Yesterday I rode my bike twice, I guess that makes me a recycler.

Earth Day.

Before I mention anything else about Gaylord Nelson's attempt to inspire and bring awareness for the Earth and its resources, I must insist that you glance at this brilliant
post first. You'll be glad you did. Don't worry about my ego, I'll wait here until you come back.

Great, wasn't it? I knew you'd agree.

To be honest, I'd love to tackle the issue of Governor Pat Quinn's proposed download tax, or Blagojevich's appeal to subpoena President Obama, but I have this nagging feeling that I should briefly take on this hot-button issue of Earth Day.

Let me first say that I am by no means a
hippie, traditionally speaking at least. Granted, I have at one time owned a beautiful Volkswagen Bus, grown my hair out longer than boarding schools would allow on a number of occasions, maintain a perceptible aversion to shoes, and thoroughly enjoy the likings of The Who, Hendrix, CCR, and a slew of other artists typically associated with the hippie movement. I do my best to shop locally, purchase second-hand, and have been without a television for almost five years. I try very hard to walk or cycle when I can, and am a firm believer in the use of mass transit and sustainable transportation. I believe in the beauty of the stoop, neighborhood barbecue's, radical communal social justice, and equality across all social, ethnic, and economic lines. I believe art should be shared as well as displayed, that music can transcend words, that all truth is God's truth, and that as Christians, we have the responsibility of stewardship with the blessings He has given us. I've outgrown hemp bracelets, tie-dye clashes with my complexion, and showers are still acceptable to me. However, I still enjoy flannel, aviator sunglasses, granola, and headbands.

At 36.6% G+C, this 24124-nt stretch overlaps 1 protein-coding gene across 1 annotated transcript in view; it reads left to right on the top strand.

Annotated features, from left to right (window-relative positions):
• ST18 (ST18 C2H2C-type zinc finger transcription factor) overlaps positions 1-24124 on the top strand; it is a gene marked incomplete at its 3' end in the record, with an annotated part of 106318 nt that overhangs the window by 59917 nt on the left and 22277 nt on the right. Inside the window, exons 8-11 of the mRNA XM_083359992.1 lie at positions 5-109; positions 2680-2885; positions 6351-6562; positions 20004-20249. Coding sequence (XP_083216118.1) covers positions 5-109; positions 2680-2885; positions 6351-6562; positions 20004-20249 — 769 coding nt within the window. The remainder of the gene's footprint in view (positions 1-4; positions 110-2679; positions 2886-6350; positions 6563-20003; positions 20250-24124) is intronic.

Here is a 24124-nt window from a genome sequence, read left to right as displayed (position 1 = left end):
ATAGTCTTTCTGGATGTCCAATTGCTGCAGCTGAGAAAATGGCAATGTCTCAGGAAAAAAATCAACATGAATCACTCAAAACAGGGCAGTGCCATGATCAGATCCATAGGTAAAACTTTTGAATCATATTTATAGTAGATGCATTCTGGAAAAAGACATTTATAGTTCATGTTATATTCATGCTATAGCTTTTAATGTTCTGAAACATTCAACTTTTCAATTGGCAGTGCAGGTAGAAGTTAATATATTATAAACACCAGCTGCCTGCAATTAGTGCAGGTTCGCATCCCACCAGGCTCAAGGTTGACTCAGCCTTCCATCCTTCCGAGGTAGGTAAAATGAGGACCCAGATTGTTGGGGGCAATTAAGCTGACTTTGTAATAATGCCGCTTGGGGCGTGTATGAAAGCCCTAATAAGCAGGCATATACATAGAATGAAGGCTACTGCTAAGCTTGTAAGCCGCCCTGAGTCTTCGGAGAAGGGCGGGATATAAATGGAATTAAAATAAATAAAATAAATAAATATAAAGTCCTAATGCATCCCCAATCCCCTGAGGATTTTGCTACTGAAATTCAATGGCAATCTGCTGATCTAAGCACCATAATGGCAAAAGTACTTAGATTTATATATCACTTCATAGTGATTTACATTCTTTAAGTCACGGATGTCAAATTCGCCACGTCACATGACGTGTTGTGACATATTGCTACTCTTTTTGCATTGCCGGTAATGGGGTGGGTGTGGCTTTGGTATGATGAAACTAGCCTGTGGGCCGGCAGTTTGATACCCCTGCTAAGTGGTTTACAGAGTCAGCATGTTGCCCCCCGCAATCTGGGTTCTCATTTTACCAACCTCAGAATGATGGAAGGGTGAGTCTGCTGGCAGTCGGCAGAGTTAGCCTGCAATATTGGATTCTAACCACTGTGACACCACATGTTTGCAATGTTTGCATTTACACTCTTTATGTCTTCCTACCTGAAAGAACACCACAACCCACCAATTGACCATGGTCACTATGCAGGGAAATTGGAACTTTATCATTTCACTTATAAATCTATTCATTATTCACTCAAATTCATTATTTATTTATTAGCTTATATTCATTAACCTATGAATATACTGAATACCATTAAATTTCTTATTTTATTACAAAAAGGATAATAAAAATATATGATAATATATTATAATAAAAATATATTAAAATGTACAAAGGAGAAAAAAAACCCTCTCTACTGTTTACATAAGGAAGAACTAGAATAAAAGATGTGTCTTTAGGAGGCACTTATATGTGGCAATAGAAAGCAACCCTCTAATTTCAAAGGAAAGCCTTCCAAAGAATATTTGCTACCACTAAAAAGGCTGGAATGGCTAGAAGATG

But I am not a hippie.

I don't say any of this to brag, or draw attention to myself by any means. I am just simply trying to communicate where it is that I'm coming from in he hopes that such information will be helpful to you, the hypothetical reader.

I believe that if anyone should be leading the way towards living simpler lives that consume less and more in tune with the physical creation, it should be believers. For far too long, followers of Christ have hidden quietly and even taken part of destructive habits and lifestyles, and I would assert that many of us have missed a large part of what it means to live in harmony with our Creator.

And there is a propensity on days like today, to simply throw around daunting statistics in the hope that we can scare humanity into making more responsible decisions with how they live. I don't intend to do that. I still plan to share some information that I think is relevant and helpful, but I won't start there.

I'd like to start at the beginning. Genesis to be exact.

Read what Genesis 1:26 says about our role:

Then God said, "Let us make man in our image, in our likeness, and let them rule over the fish of the sea and the birds of the air, over the livestock, over all the earth, and over all the creatures that move along the ground."

So at the very beginning of the story of humanity, you have God delegating responsibility for humankind to rule over, take care of, and be in relationship with the creation He so graciously provides.

Consider Genesis 2:15:

The LORD God took the man and put him in the Garden of Eden to work it and take care of it.

The word "work" in this passage is the word "abad", which means "to dress, to serve, or to cultivate." It carries with it the connotation of "serve and protect", much like the mantra for most law enforcement establishments. The phrase "take care" is the word "shamar", which literally means to "protect, attend to, or watch over." You get a sense pretty quickly that the responsibility we are given over this gift of creation is something that God takes seriously. God is the one who serves, so in turn we too serve. His intention from the beginning is that we take care of what He's given us.